By Paul Homewood
Jeremy Warner had this article in yesterday’s Telegraph:
Carbon taxes are coming
Possibly more in hope than expectation, Sajid Javid, the Chancellor, plans to deliver a Budget on Nov 6, by which time we are meant to have left the European Union.
It will be a faintly surreal affair – a pre-election giveaway, with the fiscal rules massaged to accommodate the extra borrowings needed to pay for it all. Yet without a majority in Parliament, there is little chance of implementation. Johnson needs to win an election first.
One of the consequences of the last three and a half years of Brexit torture is that all other big picture priorities have been shunted aside; if, tantalisingly, we are now close to leaving, then finally we will be able to start thinking about wider challenges.
One such issue is climate change, which the Government promises to tackle by committing to an almost wholly meaningless target of net zero emissions by the middle of the century. Targets are worth nothing without a credible plan for achieving them, and so far we don’t have one.
Protesters in Whitehall in London, during an Extinction Rebellion (XR) climate change protest Credit: Victoria Jones/PA
The Juncker curse has it that “we know what has to be done, we just don’t know how to get re-elected afterwards”. Climate change is a case in point. There is overwhelming public support and pressure for action, until, that is, the costs of it are laid bare.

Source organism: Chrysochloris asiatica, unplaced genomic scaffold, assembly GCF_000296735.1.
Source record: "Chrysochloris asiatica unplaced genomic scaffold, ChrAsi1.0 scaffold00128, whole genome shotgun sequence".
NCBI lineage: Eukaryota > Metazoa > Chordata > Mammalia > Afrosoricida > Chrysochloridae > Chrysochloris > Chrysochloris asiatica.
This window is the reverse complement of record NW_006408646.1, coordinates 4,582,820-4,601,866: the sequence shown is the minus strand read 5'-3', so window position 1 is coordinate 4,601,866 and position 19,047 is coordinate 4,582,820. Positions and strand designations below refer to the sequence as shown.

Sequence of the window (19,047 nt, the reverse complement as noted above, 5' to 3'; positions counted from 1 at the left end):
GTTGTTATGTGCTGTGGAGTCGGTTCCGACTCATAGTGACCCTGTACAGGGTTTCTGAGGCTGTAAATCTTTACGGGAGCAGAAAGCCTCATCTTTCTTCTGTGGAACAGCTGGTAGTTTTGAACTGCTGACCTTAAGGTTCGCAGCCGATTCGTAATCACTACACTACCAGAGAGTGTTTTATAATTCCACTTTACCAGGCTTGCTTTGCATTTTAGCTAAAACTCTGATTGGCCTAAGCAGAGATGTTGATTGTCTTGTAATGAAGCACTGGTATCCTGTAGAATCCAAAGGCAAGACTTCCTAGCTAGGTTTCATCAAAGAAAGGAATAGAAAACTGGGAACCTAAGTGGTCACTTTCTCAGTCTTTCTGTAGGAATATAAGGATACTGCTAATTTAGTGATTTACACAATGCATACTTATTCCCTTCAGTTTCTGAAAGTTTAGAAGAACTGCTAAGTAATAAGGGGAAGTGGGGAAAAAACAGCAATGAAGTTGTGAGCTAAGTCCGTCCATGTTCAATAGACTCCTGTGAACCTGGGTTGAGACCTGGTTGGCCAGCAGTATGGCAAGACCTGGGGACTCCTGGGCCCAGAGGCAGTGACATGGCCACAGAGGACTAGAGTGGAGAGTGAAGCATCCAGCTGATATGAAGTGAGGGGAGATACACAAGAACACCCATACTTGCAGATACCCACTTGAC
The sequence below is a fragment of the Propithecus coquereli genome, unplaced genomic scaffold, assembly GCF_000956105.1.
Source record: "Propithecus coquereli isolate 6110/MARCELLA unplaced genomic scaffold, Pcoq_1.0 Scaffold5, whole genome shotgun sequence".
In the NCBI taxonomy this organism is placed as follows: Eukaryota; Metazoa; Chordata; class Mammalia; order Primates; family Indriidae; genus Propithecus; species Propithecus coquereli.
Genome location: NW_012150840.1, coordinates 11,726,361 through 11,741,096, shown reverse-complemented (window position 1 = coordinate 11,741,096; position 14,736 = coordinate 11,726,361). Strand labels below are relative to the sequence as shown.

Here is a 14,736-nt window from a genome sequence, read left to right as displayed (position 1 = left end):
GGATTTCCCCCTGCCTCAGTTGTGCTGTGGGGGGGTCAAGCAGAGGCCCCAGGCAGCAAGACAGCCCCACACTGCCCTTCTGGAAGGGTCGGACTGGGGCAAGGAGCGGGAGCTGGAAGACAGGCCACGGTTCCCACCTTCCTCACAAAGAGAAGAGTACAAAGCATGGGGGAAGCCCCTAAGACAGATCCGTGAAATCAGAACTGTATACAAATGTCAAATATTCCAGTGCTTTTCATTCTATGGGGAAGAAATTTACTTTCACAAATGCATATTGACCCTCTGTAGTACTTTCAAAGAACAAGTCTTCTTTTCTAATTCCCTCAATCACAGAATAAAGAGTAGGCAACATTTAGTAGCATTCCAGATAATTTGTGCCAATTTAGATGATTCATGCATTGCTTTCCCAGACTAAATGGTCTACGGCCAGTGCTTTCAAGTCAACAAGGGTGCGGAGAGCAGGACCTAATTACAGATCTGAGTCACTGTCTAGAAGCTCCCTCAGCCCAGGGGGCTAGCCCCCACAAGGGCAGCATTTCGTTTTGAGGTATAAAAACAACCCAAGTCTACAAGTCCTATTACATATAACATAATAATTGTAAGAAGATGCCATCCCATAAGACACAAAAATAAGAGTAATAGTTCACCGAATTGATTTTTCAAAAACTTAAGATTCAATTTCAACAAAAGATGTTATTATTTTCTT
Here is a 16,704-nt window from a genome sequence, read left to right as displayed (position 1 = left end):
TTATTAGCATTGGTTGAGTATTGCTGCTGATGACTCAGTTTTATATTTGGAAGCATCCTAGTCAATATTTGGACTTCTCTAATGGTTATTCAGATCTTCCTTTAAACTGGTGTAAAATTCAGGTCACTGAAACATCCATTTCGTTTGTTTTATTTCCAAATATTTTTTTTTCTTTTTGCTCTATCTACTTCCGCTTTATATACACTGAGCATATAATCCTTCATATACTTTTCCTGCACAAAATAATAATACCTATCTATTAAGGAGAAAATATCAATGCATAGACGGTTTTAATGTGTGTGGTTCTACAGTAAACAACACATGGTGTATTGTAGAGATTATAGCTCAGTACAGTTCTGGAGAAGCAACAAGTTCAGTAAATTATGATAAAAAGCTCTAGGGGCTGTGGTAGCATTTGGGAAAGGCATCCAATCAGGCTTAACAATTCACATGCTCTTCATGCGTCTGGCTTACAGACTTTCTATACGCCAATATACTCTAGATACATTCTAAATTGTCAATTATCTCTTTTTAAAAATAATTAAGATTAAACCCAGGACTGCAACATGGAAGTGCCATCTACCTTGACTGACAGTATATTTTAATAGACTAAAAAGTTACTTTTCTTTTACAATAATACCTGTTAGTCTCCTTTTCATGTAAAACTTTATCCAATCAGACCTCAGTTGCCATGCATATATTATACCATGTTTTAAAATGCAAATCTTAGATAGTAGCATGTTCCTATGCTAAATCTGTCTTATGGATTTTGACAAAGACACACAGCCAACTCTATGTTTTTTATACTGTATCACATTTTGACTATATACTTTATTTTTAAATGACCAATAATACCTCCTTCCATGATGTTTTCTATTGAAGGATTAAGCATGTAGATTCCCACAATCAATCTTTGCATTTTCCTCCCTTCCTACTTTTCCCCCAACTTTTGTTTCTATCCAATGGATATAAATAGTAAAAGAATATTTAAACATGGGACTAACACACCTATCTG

In the short term, these will be considerable, with the payback uncertain and long into the future. Crudely imposed climate change measures can moreover easily backfire, as occurred with the “gilets jaunes” protest movement in France when a rapid ramping up of carbon taxes at a time of stagnant wages erupted in an explosion of public anger.
Realistically, however, carbon taxes are likely to prove the only effective way of incentivising the required energy transition. All the alternatives – emissions trading schemes, carbon floor prices, feebates (incentives to buy fuel efficient goods such as electric cars) and heavy-handed regulation (enforced energy efficiency standards) – tend to fall short in some way or other.
How could the Chancellor introduce such a tax without destroying his party’s electoral prospects? A potential answer comes in the form of new analysis by the International Monetary Fund. This concludes that a carbon tax of $75 (£58) a ton globally is needed within the next 10 years to contain the rise in temperatures to the two degrees scientists judge manageable.
Just to put that in perspective, the current effective average tax on carbon globally is just $2. By the IMF’s calculation, a $75 carbon tax would raise the price of coal by 200pc, natural gas by 70pc, and petrol by 5pc to 15pc, depending on how heavily it is already taxed locally.
The good news is that because the UK has already reduced its use of coal for electricity generation to virtually zero, the effect is not going to be as bad for us as many others. Even so, it’ll be quite bad enough; a $75 carbon tax would raise the UK’s overall tax burden by around 0.7pc of GDP.